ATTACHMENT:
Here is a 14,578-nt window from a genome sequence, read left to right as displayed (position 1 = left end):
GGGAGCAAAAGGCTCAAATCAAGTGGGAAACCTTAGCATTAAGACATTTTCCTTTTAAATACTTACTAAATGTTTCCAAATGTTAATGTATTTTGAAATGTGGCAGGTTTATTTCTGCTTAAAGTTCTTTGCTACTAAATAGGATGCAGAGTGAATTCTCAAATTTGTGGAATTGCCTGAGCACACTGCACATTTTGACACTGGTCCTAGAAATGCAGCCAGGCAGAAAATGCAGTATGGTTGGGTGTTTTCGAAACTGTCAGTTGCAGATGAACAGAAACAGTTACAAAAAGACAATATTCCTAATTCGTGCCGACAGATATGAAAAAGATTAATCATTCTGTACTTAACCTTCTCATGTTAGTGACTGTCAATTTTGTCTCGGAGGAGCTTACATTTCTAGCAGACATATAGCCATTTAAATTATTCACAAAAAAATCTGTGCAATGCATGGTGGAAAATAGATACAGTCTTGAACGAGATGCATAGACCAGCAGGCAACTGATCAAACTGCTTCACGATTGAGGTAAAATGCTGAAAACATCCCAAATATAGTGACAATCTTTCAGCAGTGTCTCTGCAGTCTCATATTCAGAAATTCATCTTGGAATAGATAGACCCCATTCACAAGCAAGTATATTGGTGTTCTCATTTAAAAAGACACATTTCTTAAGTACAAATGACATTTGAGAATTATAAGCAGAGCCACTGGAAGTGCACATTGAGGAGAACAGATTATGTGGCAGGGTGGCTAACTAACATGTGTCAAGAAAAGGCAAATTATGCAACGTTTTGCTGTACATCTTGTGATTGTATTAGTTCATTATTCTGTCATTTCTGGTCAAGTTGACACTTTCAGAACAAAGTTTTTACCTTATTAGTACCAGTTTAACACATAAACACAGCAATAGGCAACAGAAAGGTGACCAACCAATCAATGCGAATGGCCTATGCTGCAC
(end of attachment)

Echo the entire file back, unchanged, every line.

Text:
Here is a 14,578-nt window from a genome sequence, read left to right as displayed (position 1 = left end):
GGGAGCAAAAGGCTCAAATCAAGTGGGAAACCTTAGCATTAAGACATTTTCCTTTTAAATACTTACTAAATGTTTCCAAATGTTAATGTATTTTGAAATGTGGCAGGTTTATTTCTGCTTAAAGTTCTTTGCTACTAAATAGGATGCAGAGTGAATTCTCAAATTTGTGGAATTGCCTGAGCACACTGCACATTTTGACACTGGTCCTAGAAATGCAGCCAGGCAGAAAATGCAGTATGGTTGGGTGTTTTCGAAACTGTCAGTTGCAGATGAACAGAAACAGTTACAAAAAGACAATATTCCTAATTCGTGCCGACAGATATGAAAAAGATTAATCATTCTGTACTTAACCTTCTCATGTTAGTGACTGTCAATTTTGTCTCGGAGGAGCTTACATTTCTAGCAGACATATAGCCATTTAAATTATTCACAAAAAAATCTGTGCAATGCATGGTGGAAAATAGATACAGTCTTGAACGAGATGCATAGACCAGCAGGCAACTGATCAAACTGCTTCACGATTGAGGTAAAATGCTGAAAACATCCCAAATATAGTGACAATCTTTCAGCAGTGTCTCTGCAGTCTCATATTCAGAAATTCATCTTGGAATAGATAGACCCCATTCACAAGCAAGTATATTGGTGTTCTCATTTAAAAAGACACATTTCTTAAGTACAAATGACATTTGAGAATTATAAGCAGAGCCACTGGAAGTGCACATTGAGGAGAACAGATTATGTGGCAGGGTGGCTAACTAACATGTGTCAAGAAAAGGCAAATTATGCAACGTTTTGCTGTACATCTTGTGATTGTATTAGTTCATTATTCTGTCATTTCTGGTCAAGTTGACACTTTCAGAACAAAGTTTTTACCTTATTAGTACCAGTTTAACACATAAACACAGCAATAGGCAACAGAAAGGTGACCAACCAATCAATGCGAATGGCCTATGCTGCAC